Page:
- The Gone-Away World by Nick Harkaway has the United Island Kingdoms of Great Britain, Northern Ireland and Cuba Libre (popularly known as Cubritannia).
- In the sci-fi book Skinned by Robin Wassermann, China and India have merged into Chindia.
- Oceania, Eurasia and Eastasia in Nineteen Eighty-Four are the only three nations in the world. They each need the perpetual state of war that exists between them to maintain their respective tyrannies, which are all basically the same.
- The CoDominium series features a future where the United States and Soviet Union decided to stop fighting and cooperate in carving up the planet (and then the galaxy) together. This, of course, had to get retconned after The Great Politics Mess-Up.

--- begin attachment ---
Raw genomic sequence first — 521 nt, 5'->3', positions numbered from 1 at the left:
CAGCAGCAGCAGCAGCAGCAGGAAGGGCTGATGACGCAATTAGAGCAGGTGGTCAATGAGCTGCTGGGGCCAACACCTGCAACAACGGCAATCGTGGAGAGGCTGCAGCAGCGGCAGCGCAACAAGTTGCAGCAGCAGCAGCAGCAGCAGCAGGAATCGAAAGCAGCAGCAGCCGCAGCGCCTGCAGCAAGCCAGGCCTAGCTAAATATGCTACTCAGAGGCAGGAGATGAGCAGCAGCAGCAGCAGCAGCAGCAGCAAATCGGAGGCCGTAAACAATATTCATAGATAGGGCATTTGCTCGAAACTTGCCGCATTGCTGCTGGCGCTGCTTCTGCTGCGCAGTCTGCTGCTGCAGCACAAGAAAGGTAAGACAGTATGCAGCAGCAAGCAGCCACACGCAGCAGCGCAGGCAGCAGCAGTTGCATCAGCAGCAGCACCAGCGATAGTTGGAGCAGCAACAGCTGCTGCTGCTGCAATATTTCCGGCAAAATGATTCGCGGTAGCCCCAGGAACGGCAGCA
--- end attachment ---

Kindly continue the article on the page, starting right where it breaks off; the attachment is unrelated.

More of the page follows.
- Appears on seaQuest DSV as an aside.
The World Bank transaction network is the arterial channel through which the real money flows. Money, with a capital M. Not just the mortgage on your house or even Apple Computer buying Microsoft. This money controls armies, governments, even confederations.
- In a variation, Red Dwarf does this to currency: in The Future, the unit of exchange is the dollarpound, made up of 100 pennycents, and known in slang as 'buckquid'.
- Alternate History example: in the Fringe alternate universe, Shell and Exxon have merged into Shexxon.
- Firefly is a subtle example, as the only explicitly religious ceremony it shows is a funeral which combines Christian and Buddhist elements, which may just be Artistic License – Religion.